USU Professor to Research Relationship Between Rivers and Climate Change
Civil and Environmental Engineering Assistant Professor Colin Phillips is making waves — through river channels — with his aim to build models to determine how rivers will respond to climate change, all thanks to the nearly $300,000 grant he received through the National Science Foundation.
According to Phillips, although mountain rivers are critical sources for drinking, recreation and irrigation, they are highly susceptible to hazards caused by changing climate and precipitation patterns.
Phillips aims to build a theory to discover how much river channels can take before buckling under the pressures of climate change.
“Climate change can lead to more frequent flooding, causing erosion and landslides, or can lead to drought, which results in increased wildfire risk, vegetation loss and extreme erosion when storms eventually occur,” he said.
His lab will focus on identifying which river channels are susceptible to change and use engineering practices to identify important locations for hazard mitigation and restoration.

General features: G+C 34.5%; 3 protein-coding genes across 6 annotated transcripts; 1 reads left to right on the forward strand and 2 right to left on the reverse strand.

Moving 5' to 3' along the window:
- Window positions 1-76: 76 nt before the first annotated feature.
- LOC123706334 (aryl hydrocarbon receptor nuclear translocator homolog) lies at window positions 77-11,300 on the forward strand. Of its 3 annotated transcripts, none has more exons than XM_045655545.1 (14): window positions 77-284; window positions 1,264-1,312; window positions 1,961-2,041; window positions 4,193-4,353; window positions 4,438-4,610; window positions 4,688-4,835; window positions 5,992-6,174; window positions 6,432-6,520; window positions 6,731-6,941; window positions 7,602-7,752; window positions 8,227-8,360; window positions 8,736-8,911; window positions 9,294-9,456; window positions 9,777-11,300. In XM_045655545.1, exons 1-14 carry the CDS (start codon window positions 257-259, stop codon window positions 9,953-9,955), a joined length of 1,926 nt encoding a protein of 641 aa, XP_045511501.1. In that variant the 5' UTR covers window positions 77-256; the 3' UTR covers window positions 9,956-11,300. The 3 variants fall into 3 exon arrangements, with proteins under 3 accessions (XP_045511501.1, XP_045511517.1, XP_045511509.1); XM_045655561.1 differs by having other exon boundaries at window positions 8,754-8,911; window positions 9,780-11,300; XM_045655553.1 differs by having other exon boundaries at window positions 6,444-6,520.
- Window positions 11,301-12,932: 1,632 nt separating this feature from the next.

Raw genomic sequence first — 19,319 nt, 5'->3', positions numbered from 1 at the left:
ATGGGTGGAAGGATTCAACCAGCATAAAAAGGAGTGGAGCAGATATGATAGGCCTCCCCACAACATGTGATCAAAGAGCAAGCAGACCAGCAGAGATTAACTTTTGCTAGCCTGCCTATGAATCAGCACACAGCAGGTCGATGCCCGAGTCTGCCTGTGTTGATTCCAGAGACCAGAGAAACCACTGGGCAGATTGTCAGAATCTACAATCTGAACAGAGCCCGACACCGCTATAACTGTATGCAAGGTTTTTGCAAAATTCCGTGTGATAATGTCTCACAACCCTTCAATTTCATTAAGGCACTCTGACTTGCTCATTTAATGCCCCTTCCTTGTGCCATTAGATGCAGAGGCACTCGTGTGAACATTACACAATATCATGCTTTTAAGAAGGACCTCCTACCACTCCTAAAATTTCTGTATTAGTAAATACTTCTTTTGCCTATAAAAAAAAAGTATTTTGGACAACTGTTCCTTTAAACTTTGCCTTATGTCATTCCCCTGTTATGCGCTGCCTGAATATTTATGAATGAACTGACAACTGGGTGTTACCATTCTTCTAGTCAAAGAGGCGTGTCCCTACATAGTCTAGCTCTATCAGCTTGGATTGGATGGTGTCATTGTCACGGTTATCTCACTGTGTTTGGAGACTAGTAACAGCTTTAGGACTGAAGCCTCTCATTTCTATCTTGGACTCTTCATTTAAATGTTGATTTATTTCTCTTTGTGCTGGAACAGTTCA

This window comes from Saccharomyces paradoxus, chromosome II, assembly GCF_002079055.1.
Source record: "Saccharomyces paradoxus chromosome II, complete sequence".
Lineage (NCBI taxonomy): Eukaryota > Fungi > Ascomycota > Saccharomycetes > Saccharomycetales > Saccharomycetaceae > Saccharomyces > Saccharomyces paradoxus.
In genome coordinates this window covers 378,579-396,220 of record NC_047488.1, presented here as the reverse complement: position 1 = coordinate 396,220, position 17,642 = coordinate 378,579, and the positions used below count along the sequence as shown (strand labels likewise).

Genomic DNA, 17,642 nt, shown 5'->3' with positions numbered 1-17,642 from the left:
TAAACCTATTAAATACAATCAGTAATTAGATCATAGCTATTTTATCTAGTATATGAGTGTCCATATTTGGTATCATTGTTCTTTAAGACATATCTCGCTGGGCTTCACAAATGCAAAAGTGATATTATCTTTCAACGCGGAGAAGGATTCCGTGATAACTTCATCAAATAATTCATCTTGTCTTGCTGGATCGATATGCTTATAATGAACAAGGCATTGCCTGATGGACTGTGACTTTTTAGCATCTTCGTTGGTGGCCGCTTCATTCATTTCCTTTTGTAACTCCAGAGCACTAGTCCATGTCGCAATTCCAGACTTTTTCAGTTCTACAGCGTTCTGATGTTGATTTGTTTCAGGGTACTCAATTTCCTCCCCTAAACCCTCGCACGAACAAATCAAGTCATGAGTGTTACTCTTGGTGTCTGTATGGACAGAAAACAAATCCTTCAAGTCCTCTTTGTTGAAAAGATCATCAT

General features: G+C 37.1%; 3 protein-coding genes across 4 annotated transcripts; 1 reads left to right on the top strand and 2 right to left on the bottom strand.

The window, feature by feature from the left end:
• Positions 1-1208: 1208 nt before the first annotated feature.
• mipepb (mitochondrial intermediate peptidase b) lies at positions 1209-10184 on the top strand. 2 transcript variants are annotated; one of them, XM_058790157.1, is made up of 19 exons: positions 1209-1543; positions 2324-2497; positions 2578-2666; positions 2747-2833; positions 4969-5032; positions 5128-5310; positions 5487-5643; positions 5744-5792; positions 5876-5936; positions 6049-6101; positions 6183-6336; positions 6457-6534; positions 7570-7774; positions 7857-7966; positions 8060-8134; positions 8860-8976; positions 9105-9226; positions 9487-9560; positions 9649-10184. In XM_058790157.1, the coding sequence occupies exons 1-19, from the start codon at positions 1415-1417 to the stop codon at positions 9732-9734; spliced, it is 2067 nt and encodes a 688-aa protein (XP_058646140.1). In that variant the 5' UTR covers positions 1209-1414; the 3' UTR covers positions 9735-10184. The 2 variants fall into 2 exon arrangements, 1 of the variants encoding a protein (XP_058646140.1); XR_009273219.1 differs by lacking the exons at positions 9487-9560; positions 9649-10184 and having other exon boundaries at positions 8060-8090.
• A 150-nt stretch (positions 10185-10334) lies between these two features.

“Our goal is to predict which rivers are susceptible to change, which rivers are likely to remain stable and, in some cases, how hard of a kick does nature have to give a river for it to fall apart,” Phillips said. “If floods get bigger, and we expect them to, it’s unlikely that the rivers will remain stable. They’ll start shifting and eroding, and that means that flood hazard models built on the previous landscape may become less relevant.”
Phillips says he wants the project to inspire high school students and undergraduates with hands-on learning and research in STEM projects at universities nationwide.
Phillips is working with Claire Masteller, an assistant professor of Earth and planetary science at Washington University in St. Louis, who was also awarded approximately $300,000 in NSF funding. The total $600,000 grant will allow the researchers to link the physics of the sediment in the river bed to the size and shape of the river channel, and ultimately how changes in climate and watershed practices propagate through the river network.
The two aim to build a theory to better quantify the sensitivity of rivers to future climate change. Together, the research will be carried out through a combination of field work, data analysis and model study and experiments.
Field work has already begun for this particular project, focusing on rivers with data already available. Examples include the Logan River, the Eel River in California and rivers draining the Colorado Front Range, including several waterways that have already destabilized due to recent flooding and wildfires.